The 9-1-1: The Number to Know Campaign is broad by design and is intended to work in conjunction with local outreach efforts and messaging, from general 9-1-1 information to specific themes.
2015 Campaign Theme:
With the introduction of text-to-9-1-1 service in various cities and counties across the nation, the National Education Coalition is encouraging National 9-1-1 Education Month focus on the following theme:
- 9-1-1: Call if you can, text if you can’t. Because texting to 9-1-1 is not available in most areas, your local 9-1-1 call center may not be able to accept text messages. You may check with your local 9-1-1 center or the FCC to see if texting is available in your 9-1-1 call center. Even if text-to-9-1-1 is available, a voice call continues to be the best way to reach 9-1-1.
View additional messages from the NENA NG9-1-1 Education and Training Work Group
Because text-to-9-1-1 has limited availability nationwide, additional messages available to support local efforts include:
- Know Where You Are: Where are you right now? Could you tell 9-1-1 exactly where to find you?
- 911: Call If You Can, Text If You Can’t: Your local 9-1-1 may not be able to accept text messages, photos and video. A voice call continues to be the best way to reach 9-1-1.
- Know How To Use 9-1-1 With The Phone You Own: Your home phone provides your street address. Your cell phone provides coordinates for the 911 call taker, so know where you are.
- Stay Calm & Ready to Listen: 9-1-1 is here to help you through until help arrives. Be ready to listen and follow directions.
Additional Sample Key Messages
- When calling 9-1-1, one of the first things you’ll be asked to provide is the location of the emergency you’re reporting.
- The call taker may not automatically know your location or may ask you to confirm it.
- Tell the call taker the location of the emergency. Provide landmarks such as cross streets and mileposts.
- Always be aware of your surroundings.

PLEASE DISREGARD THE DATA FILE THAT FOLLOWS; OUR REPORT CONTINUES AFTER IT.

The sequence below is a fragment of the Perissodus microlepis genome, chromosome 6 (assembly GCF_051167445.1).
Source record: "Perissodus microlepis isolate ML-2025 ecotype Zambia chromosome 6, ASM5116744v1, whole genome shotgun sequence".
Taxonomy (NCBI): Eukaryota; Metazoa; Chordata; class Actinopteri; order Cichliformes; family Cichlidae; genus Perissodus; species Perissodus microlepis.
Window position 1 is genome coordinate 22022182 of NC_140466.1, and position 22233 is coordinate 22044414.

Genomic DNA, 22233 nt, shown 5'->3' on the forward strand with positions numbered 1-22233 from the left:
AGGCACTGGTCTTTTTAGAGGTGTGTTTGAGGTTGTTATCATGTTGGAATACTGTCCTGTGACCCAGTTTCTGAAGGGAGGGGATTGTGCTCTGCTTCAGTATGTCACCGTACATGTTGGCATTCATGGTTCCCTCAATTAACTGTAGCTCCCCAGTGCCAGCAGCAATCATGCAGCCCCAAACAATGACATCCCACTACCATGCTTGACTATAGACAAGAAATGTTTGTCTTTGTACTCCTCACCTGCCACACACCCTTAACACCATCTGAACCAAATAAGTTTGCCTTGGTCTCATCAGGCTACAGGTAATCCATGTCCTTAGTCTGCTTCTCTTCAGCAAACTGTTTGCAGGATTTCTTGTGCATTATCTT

Know your cell well
- The current 9-1-1 system is designed for voice communications only.
- Texting 9-1-1 is not an option in most locales; you must dial 9-1-1 and speak with a call taker.
- Lock your keypad when you’re not using your phone, so 9-1-1 isn’t dialed by mistake. For the same reason, don’t put 9-1-1 on speed dial.
- Do not give old phones to children as toys. A wireless phone with no active service can still call 9-1-1.
- If you accidentally call 9-1-1, stay on the line and tell the receiver that you do not have an emergency.
9-1-1 is for emergency use only
- Call 9-1-1 for emergencies only.
- It is appropriate to call 9-1-1 when you need to save a life, stop a crime or report a fire.
- 9-1-1 is the right number to call in an emergency when a prompt response is needed.
Know how to use 9-1-1 with the phone you own
- Before you need help in an emergency, be sure to understand how the type of phone you use affects your call to 9-1-1.
- For more information on how your phone delivers location information to 911, go to Fcc.gov/encyclopedia/9-1-1-and-e9-1-1-services.
- Know the capabilities of the device you are using (landline, cellular, VoIP) when calling 9-1-1.
Remain calm, be prepared
- Try to stay calm, listen carefully, give information and follow all instructions.
- In an emergency, seconds matter, so being knowledgeable and prepared can make all the difference.
- Knowing when to call and what to expect when you phone 9-1-1 can help reduce fear and feelings of helplessness in an emergency.
Help 9-1-1 help you
- The more you know what to expect when you call 9-1-1, the faster 9-1-1 can get you the help you need.
- If you dial 9-1-1 for a non-emergency matter, you are tying up resources that could be needed in a real emergency.
- You can save a life! Follow all instructions the 9-1-1 call taker gives you, and don’t hang up until the call taker does.